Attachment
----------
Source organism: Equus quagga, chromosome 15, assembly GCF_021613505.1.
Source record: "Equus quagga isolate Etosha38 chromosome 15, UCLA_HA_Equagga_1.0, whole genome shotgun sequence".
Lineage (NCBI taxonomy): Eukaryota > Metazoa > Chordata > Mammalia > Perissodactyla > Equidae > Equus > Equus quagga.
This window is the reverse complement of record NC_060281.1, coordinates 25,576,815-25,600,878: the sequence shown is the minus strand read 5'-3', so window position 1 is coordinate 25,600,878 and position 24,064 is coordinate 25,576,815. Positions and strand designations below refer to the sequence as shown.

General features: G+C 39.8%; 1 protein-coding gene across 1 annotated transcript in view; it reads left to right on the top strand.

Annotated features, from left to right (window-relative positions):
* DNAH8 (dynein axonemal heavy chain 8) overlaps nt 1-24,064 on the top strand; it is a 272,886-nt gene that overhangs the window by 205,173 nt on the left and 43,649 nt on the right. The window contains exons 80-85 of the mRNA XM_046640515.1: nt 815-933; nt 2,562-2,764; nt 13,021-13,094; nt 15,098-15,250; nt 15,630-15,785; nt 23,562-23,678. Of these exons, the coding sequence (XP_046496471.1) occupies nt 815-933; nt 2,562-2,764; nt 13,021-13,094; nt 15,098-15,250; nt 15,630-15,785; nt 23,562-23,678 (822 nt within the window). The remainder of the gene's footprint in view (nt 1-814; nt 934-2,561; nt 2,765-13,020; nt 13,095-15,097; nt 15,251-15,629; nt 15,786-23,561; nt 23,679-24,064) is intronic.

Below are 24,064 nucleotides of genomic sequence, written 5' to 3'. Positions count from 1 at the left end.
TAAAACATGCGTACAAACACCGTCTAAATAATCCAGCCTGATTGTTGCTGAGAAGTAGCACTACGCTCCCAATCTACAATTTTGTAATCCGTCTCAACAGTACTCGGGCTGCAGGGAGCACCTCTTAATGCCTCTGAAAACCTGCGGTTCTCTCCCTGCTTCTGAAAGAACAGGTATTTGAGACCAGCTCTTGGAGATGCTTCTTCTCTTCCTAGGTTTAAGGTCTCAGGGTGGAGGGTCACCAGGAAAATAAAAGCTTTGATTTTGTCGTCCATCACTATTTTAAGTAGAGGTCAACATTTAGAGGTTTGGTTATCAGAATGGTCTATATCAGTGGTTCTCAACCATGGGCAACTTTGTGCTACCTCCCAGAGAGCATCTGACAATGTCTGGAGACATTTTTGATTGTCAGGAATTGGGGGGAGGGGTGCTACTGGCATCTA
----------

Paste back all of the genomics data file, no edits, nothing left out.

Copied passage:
Source organism: Equus quagga, chromosome 15, assembly GCF_021613505.1.
Source record: "Equus quagga isolate Etosha38 chromosome 15, UCLA_HA_Equagga_1.0, whole genome shotgun sequence".
Lineage (NCBI taxonomy): Eukaryota > Metazoa > Chordata > Mammalia > Perissodactyla > Equidae > Equus > Equus quagga.
This window is the reverse complement of record NC_060281.1, coordinates 25,576,815-25,600,878: the sequence shown is the minus strand read 5'-3', so window position 1 is coordinate 25,600,878 and position 24,064 is coordinate 25,576,815. Positions and strand designations below refer to the sequence as shown.

General features: G+C 39.8%; 1 protein-coding gene across 1 annotated transcript in view; it reads left to right on the top strand.

Annotated features, from left to right (window-relative positions):
* DNAH8 (dynein axonemal heavy chain 8) overlaps nt 1-24,064 on the top strand; it is a 272,886-nt gene that overhangs the window by 205,173 nt on the left and 43,649 nt on the right. The window contains exons 80-85 of the mRNA XM_046640515.1: nt 815-933; nt 2,562-2,764; nt 13,021-13,094; nt 15,098-15,250; nt 15,630-15,785; nt 23,562-23,678. Of these exons, the coding sequence (XP_046496471.1) occupies nt 815-933; nt 2,562-2,764; nt 13,021-13,094; nt 15,098-15,250; nt 15,630-15,785; nt 23,562-23,678 (822 nt within the window). The remainder of the gene's footprint in view (nt 1-814; nt 934-2,561; nt 2,765-13,020; nt 13,095-15,097; nt 15,251-15,629; nt 15,786-23,561; nt 23,679-24,064) is intronic.

Below are 24,064 nucleotides of genomic sequence, written 5' to 3'. Positions count from 1 at the left end.
TAAAACATGCGTACAAACACCGTCTAAATAATCCAGCCTGATTGTTGCTGAGAAGTAGCACTACGCTCCCAATCTACAATTTTGTAATCCGTCTCAACAGTACTCGGGCTGCAGGGAGCACCTCTTAATGCCTCTGAAAACCTGCGGTTCTCTCCCTGCTTCTGAAAGAACAGGTATTTGAGACCAGCTCTTGGAGATGCTTCTTCTCTTCCTAGGTTTAAGGTCTCAGGGTGGAGGGTCACCAGGAAAATAAAAGCTTTGATTTTGTCGTCCATCACTATTTTAAGTAGAGGTCAACATTTAGAGGTTTGGTTATCAGAATGGTCTATATCAGTGGTTCTCAACCATGGGCAACTTTGTGCTACCTCCCAGAGAGCATCTGACAATGTCTGGAGACATTTTTGATTGTCAGGAATTGGGGGGAGGGGTGCTACTGGCATCTA